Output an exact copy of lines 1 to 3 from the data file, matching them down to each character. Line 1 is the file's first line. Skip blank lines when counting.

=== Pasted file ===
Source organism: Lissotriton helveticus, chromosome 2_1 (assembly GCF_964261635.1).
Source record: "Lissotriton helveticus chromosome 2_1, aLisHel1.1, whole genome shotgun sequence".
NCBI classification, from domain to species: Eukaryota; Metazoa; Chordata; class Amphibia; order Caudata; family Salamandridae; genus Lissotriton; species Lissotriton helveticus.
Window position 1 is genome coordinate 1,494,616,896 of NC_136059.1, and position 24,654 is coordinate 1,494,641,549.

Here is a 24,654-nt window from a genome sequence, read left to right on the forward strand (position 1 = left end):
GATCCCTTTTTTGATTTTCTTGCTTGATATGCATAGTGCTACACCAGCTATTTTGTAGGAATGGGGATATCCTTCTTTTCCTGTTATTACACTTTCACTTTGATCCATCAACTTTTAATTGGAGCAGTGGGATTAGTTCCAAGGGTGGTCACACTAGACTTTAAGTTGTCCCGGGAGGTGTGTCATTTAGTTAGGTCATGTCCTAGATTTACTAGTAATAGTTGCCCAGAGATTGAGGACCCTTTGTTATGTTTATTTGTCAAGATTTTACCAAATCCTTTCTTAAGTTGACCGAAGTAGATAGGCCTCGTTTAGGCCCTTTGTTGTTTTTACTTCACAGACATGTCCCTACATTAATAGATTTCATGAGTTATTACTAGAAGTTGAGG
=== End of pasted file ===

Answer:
Source organism: Lissotriton helveticus, chromosome 2_1 (assembly GCF_964261635.1).
Source record: "Lissotriton helveticus chromosome 2_1, aLisHel1.1, whole genome shotgun sequence".
NCBI classification, from domain to species: Eukaryota; Metazoa; Chordata; class Amphibia; order Caudata; family Salamandridae; genus Lissotriton; species Lissotriton helveticus.